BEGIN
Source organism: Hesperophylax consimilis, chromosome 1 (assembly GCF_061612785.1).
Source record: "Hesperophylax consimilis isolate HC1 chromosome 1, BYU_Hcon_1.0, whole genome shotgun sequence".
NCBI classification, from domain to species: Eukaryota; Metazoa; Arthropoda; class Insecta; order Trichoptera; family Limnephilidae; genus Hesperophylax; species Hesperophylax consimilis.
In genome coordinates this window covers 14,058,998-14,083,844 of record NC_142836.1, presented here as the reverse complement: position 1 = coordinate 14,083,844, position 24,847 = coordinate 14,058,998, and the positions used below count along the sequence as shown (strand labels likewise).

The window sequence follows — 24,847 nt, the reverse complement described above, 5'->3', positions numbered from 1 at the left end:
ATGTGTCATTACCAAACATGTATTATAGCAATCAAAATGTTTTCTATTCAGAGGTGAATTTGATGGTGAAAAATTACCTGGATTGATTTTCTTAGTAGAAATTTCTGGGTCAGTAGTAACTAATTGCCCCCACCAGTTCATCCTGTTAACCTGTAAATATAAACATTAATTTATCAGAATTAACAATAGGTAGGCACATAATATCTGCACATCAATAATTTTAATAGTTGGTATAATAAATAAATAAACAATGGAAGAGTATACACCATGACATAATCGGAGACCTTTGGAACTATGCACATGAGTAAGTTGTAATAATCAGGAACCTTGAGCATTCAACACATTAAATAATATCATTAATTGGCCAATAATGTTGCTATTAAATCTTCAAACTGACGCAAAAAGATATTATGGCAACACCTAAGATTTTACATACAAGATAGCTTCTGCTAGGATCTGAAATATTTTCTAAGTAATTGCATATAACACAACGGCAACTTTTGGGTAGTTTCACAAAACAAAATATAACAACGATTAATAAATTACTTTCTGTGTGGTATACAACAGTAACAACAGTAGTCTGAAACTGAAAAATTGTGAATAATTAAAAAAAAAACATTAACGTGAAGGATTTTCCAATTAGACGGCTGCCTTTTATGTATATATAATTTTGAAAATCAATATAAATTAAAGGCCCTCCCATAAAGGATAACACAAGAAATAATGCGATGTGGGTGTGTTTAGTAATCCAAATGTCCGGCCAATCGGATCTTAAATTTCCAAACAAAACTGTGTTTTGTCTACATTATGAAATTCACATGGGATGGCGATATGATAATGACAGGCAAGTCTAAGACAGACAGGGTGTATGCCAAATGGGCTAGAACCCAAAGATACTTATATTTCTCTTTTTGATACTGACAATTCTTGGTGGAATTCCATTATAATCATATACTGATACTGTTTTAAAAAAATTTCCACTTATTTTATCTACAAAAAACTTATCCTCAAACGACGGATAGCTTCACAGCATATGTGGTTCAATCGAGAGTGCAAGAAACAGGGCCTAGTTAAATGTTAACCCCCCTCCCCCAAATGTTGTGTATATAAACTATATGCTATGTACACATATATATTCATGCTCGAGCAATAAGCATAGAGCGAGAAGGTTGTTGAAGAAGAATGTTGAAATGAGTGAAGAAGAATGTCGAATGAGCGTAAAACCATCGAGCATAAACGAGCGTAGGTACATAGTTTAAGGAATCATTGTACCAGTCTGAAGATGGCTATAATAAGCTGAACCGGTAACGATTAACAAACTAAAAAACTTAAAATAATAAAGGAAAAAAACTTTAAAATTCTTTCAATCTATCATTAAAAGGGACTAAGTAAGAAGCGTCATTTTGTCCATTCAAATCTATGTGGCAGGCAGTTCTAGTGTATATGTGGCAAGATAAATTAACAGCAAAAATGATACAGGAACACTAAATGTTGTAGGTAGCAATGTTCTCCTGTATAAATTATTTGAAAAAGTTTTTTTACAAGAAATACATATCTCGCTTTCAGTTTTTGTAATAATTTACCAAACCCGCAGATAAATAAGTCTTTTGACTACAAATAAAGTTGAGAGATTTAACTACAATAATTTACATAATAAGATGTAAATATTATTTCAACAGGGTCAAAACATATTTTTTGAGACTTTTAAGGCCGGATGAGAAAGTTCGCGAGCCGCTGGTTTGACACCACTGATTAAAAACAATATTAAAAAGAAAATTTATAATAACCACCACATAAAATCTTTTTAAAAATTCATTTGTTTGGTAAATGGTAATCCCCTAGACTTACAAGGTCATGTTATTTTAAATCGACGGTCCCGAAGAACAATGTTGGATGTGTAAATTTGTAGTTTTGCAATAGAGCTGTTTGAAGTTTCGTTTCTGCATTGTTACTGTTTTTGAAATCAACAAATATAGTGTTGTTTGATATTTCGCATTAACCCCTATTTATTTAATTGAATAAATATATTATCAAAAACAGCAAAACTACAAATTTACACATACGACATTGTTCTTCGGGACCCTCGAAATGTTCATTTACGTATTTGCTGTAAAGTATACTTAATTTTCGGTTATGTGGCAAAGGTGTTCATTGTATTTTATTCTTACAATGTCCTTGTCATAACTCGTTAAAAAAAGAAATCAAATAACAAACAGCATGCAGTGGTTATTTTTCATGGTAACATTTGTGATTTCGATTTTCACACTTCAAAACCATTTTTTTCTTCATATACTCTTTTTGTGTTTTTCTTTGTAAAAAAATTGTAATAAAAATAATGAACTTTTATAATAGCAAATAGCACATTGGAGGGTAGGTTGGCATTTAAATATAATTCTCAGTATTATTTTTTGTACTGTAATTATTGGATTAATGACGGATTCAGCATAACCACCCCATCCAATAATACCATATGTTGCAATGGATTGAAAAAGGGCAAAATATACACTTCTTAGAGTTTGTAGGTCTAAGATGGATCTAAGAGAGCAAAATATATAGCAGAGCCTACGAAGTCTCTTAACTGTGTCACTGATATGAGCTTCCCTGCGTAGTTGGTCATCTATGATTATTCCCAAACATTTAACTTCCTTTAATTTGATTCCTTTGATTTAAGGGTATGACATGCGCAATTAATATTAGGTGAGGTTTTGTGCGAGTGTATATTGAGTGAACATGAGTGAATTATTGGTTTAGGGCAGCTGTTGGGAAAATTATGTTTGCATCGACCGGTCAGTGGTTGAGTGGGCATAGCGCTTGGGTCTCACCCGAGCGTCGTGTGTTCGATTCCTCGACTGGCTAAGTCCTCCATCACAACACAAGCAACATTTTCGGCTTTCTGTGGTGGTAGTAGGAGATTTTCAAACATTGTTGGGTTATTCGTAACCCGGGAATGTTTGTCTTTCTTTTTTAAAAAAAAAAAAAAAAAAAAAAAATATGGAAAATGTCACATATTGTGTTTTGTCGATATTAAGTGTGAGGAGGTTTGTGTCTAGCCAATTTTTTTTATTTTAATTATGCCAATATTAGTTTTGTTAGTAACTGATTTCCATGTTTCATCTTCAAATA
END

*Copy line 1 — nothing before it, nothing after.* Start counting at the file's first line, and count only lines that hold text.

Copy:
Source organism: Hesperophylax consimilis, chromosome 1 (assembly GCF_061612785.1).